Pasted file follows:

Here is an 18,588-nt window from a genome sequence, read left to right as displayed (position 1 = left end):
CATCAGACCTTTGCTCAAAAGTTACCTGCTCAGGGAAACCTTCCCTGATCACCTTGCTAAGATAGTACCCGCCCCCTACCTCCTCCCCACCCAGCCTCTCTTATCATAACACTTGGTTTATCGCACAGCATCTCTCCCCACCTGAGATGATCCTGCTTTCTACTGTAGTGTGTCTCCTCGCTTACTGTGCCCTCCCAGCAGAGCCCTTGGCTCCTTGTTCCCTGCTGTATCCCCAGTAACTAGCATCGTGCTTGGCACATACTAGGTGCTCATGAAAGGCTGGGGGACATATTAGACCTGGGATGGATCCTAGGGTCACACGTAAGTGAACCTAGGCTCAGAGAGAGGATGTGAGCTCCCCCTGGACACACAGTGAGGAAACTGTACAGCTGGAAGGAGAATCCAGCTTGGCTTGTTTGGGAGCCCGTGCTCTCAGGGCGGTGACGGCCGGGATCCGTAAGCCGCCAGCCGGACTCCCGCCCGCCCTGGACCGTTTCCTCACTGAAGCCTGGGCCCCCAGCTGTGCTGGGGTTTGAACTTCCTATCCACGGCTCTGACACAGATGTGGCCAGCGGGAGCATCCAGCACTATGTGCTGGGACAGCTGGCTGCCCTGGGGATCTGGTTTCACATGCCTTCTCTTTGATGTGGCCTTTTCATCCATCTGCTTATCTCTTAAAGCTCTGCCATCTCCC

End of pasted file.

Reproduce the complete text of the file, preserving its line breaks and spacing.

Here is an 18,588-nt window from a genome sequence, read left to right as displayed (position 1 = left end):
CATCAGACCTTTGCTCAAAAGTTACCTGCTCAGGGAAACCTTCCCTGATCACCTTGCTAAGATAGTACCCGCCCCCTACCTCCTCCCCACCCAGCCTCTCTTATCATAACACTTGGTTTATCGCACAGCATCTCTCCCCACCTGAGATGATCCTGCTTTCTACTGTAGTGTGTCTCCTCGCTTACTGTGCCCTCCCAGCAGAGCCCTTGGCTCCTTGTTCCCTGCTGTATCCCCAGTAACTAGCATCGTGCTTGGCACATACTAGGTGCTCATGAAAGGCTGGGGGACATATTAGACCTGGGATGGATCCTAGGGTCACACGTAAGTGAACCTAGGCTCAGAGAGAGGATGTGAGCTCCCCCTGGACACACAGTGAGGAAACTGTACAGCTGGAAGGAGAATCCAGCTTGGCTTGTTTGGGAGCCCGTGCTCTCAGGGCGGTGACGGCCGGGATCCGTAAGCCGCCAGCCGGACTCCCGCCCGCCCTGGACCGTTTCCTCACTGAAGCCTGGGCCCCCAGCTGTGCTGGGGTTTGAACTTCCTATCCACGGCTCTGACACAGATGTGGCCAGCGGGAGCATCCAGCACTATGTGCTGGGACAGCTGGCTGCCCTGGGGATCTGGTTTCACATGCCTTCTCTTTGATGTGGCCTTTTCATCCATCTGCTTATCTCTTAAAGCTCTGCCATCTCCC